18 January 2017
Minister calls for dialogue, stresses progress and focus in TVET sector
Minister of Higher Education and Training Blade Nzimande today calls on formations representing students at Technical and Vocational Education and Training (TVET) colleges to engage in discussion with his Department and College administrations and to strengthen and renew efforts to resolve their legitimate issues.
Minister Nzimande again points to the considerable progress made since the Department of Higher Education and Training (DHET) took over 50 colleges in the sector less than two years ago. “TVET Colleges have been, and remain, on a continual road to improvement since we unified structures and management,” said the Minister. “Nevertheless, we are aware that there is still a way to go until the institutions are at peak performance in terms of delivering on their mandate of empowering young people across the country with the skills and knowledge they require to become useful and active participants in their local economies.
The DHET has been informed by some TVET College principals that some student formations at their institutions intend taking action over a range of grievances once term starts. Minister Nzimande in this context reiterates both the constitutional right of those wishing to protest to do so peacefully, and the equally important right of those who wish to continue teaching and learning to do so unhindered and without intimidation.
“Bringing the sector into a centrally managed and guided framework was a very important step towards ensuring that we create and sustain real and viable alternatives to a university course for those young people who want to gain a post school skill, but who may either have not achieved a university pass, or who may not have the inclination to pursue a course of academic study,” said Minister Nzimande. “The DHET inherited a very mixed bag, because some of the provinces had done better than others in ensuring that the sector could at one and the same time be expanded to accommodate the many thousands of previously excluded young people, while ensuring that new entrants received the kind of training and support which could ready them with skills the job market is looking for.”
In some places, the Department was still in the process of ensuring that the right procedures are used when processing students, and some institutions need further help to get on track, for example in ensuring that students who qualify also receive their certificates quickly.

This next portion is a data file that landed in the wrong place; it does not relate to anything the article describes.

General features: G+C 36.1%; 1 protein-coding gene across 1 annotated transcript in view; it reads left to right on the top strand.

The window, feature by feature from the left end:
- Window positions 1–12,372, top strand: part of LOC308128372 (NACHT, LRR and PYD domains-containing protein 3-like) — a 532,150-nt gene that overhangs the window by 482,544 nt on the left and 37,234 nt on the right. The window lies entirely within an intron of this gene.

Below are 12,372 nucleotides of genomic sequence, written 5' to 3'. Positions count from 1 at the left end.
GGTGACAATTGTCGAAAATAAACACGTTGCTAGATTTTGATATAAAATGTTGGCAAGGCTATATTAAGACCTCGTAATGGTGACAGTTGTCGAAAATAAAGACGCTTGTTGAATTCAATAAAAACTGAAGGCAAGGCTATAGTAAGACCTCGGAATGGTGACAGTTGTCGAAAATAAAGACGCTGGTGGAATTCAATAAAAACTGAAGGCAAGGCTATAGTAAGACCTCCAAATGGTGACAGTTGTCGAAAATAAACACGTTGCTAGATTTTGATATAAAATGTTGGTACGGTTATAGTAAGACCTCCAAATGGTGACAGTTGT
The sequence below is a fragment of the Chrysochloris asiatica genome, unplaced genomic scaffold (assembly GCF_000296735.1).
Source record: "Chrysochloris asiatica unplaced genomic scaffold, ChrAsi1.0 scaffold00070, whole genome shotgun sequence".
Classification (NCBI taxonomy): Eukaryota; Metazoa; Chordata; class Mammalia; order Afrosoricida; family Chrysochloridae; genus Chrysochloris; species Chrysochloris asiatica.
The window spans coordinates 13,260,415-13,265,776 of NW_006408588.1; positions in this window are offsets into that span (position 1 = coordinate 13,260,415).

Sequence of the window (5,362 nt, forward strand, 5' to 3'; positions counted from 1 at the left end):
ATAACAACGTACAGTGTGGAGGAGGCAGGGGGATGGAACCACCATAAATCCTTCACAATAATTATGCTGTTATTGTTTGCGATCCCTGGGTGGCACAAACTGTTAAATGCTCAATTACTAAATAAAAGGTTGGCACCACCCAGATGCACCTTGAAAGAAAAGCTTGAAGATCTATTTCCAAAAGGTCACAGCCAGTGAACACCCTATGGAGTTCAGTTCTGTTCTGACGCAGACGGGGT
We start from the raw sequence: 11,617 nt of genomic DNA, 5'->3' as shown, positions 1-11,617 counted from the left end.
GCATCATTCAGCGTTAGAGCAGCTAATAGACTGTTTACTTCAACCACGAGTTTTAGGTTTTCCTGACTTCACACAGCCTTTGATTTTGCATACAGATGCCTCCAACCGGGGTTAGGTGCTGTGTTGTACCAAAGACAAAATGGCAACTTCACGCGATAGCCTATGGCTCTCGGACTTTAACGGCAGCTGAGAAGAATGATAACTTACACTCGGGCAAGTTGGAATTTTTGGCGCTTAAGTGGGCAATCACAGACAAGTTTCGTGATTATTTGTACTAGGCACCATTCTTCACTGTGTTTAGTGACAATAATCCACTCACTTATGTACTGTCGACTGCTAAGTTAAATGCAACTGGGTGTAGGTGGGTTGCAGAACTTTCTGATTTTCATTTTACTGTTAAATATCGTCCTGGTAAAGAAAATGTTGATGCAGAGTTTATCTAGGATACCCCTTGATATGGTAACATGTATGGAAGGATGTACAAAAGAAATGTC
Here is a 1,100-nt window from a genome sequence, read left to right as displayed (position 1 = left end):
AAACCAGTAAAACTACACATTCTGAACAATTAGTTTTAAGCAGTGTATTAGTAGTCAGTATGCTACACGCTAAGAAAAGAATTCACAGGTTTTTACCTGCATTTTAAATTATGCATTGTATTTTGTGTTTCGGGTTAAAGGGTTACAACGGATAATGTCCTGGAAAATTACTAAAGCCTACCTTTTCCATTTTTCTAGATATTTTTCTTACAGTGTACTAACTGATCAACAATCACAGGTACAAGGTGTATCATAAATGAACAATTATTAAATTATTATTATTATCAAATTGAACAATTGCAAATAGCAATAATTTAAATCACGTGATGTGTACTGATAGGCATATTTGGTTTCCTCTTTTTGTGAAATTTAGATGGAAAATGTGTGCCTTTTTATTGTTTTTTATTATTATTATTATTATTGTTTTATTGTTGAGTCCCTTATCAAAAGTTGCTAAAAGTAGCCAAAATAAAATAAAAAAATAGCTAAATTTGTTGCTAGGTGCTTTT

“We are determined not to let this situation go on for longer than is absolutely necessary, and we are working with the college authorities and other relevant institutions such as SITA to rectify any deficiencies,” said Minister Nzimande. “We call on the students representative bodies at the TVET Colleges to engage with us and their administrations as we together ensure continuing improvement.”
The DHET had demonstrated its very significant commitment to growing and improving the sector, among others through substantial infrastructure investment, the Minister said. In addition, funding for TVET students via NSFAS has risen dramatically since the DHET was founded ten years ago.
“Whereas in 2007, just 12 283 students in TVET Colleges were supported through NSFAS, last year this figure reached 256 904,” said Minister Nzimande. “Government increased the funding available to TVET students in the same timeframe from R 66.7m to over R 2.3bn last year.”
Recently, the Department had announced that three new TVET campuses will come into operation this year, among them
Thabazimbi Campus at the Waterberg TVET College in Limpopo
Bambanani Campus at uMfolozi TVET College in KwaZulu-Natal
Nkandla A Campus at uMfolozi TVET College in KwaZulu-Natal
TVET Colleges will this year make 207 510 places available to new entrants, 142 484 of them for students interested in studying towards a National Diploma in Engineering or Business Studies. Another 65 026 places will also be available across 19 programmes for the National Certificate (Vocational), which provides theory and practical experience in a range of vocational fields.
The National Skills Fund (NSF) will continue to invest in TVET colleges, focusing on funding around 15 000 students each year in programmes linked to scarce and critical skills areas, especially with regards to artisan development. The NSF will also fund significant quality improvements in the TVET college sector, including:
development of a foundational learning programme to improve student throughput
creation of centres of specialisation for 13 priority trades across the country in the TVET colleges and
providing connectivity to campuses across the country through the South African National Research Network.